World’s First Long-Distance Phone Call Was Made 142 Years Ago Today

PA / Smithsonian

It was on this day in 1877 that Alexander Graham Bell made the first long distance telephone call between Boston and Salem, Massachusetts.

Nearly a year after demonstrating the ability to call his assistant Thomas Watson in the next room, the Scottish-born inventor showcased how his telephone worked to a paying audience.

Bell called The Boston Globe from the Lyceum theatre where Watson answered the phone. After the presentation, a Globe reporter sent the first ever newspaper report by telephone. Henry M Butchelder submitted his report to colleague A.B. Fletcher from the Salem end of the line.

According to Poynter, Bell’s telephone was a wooden box about ten-by-eight inches with a hole in the front. The caller would speak and listen through the same hole, with Watson creating a ‘thumper’ that was used to signal that a call was coming through.

The presentation was the first time that the general public had ever seen a telephone call. After this call the distances between phone calls was getting longer as the years passed.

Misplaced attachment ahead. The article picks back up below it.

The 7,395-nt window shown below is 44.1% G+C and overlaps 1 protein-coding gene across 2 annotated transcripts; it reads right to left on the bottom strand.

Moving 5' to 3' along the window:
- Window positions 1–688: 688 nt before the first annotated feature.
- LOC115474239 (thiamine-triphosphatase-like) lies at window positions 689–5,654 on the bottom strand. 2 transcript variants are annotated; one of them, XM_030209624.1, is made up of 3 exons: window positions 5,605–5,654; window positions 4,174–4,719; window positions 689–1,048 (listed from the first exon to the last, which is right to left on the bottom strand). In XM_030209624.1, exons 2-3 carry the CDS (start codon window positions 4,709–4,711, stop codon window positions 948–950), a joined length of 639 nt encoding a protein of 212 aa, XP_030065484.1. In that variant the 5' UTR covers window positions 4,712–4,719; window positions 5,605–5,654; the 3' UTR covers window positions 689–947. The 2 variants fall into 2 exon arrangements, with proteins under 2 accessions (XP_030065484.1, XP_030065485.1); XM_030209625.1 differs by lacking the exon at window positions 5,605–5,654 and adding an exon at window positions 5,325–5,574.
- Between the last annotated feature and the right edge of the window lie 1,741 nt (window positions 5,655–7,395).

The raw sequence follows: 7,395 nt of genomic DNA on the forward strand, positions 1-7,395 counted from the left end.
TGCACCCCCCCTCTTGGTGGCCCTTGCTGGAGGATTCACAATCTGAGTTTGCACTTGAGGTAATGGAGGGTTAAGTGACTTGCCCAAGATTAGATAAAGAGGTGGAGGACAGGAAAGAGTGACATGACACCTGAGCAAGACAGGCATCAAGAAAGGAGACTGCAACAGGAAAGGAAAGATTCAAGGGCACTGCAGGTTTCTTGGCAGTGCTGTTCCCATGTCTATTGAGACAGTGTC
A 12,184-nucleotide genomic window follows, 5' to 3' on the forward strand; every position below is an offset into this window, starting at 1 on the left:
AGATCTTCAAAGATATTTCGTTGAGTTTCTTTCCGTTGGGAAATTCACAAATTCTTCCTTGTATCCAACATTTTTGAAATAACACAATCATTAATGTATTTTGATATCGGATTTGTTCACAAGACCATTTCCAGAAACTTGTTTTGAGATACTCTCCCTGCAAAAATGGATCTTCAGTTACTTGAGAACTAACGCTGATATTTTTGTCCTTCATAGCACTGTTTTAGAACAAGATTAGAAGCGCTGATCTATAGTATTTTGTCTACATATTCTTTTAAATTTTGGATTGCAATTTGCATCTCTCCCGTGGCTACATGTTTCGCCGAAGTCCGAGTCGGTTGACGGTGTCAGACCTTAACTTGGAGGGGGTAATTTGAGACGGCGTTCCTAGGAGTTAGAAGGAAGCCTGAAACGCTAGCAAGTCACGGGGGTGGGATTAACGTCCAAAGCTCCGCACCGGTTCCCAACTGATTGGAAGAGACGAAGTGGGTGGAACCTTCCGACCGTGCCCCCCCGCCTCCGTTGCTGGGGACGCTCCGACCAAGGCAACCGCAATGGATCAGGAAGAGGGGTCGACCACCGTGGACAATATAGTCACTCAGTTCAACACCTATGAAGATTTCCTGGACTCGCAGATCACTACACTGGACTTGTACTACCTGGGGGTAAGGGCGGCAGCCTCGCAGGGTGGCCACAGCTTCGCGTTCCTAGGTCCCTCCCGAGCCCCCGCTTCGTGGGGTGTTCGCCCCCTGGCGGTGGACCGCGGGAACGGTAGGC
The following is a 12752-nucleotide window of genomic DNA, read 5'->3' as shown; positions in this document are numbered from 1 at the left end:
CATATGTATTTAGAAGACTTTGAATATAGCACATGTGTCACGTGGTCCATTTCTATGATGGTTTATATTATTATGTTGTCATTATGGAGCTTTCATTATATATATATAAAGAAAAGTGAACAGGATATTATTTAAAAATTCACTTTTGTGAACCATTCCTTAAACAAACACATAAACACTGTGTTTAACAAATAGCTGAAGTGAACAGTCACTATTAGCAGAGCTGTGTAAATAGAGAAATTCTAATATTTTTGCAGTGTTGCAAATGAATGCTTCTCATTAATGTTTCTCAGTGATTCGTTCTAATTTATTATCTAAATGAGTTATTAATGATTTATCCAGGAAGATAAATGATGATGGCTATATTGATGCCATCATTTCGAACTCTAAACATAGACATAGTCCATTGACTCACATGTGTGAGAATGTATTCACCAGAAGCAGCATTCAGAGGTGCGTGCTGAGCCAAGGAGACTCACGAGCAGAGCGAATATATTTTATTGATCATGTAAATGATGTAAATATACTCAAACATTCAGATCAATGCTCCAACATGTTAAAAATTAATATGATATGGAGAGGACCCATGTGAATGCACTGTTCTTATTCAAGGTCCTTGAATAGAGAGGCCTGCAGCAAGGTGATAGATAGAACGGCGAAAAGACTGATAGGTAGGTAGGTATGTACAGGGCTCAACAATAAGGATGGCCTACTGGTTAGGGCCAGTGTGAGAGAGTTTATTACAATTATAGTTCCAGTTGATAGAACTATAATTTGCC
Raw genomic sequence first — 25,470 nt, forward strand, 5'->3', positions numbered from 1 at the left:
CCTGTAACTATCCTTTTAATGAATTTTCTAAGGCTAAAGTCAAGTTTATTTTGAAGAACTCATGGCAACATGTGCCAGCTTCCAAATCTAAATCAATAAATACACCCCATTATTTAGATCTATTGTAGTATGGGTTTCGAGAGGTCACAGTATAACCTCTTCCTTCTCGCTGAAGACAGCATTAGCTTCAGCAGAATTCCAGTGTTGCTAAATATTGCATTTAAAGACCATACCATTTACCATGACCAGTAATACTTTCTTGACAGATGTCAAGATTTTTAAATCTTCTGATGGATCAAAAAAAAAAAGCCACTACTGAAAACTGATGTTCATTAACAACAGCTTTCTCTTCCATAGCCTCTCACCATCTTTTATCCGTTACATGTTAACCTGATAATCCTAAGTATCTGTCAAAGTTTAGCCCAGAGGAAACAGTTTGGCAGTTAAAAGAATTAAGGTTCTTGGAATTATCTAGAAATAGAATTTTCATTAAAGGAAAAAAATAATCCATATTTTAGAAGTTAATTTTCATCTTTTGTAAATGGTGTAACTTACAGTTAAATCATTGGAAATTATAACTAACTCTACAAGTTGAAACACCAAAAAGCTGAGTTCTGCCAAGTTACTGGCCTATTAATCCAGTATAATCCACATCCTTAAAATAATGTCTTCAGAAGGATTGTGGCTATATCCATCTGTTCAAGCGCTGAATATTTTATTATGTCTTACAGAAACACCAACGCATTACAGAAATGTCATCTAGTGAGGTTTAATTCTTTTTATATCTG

In 1915, the two men had successfully talked on the first transcontinental phone call. They talked over a 3,400-mile wire between New York and San Francisco.

The pair had come a long way from the 25 miles between Boston and Salem, with the record-breaking day proving to be an important day for the history of the telephone.

At a time where most people are too afraid to answer a phone call, back then it was groundbreaking that two people were able to speak to each other through a box.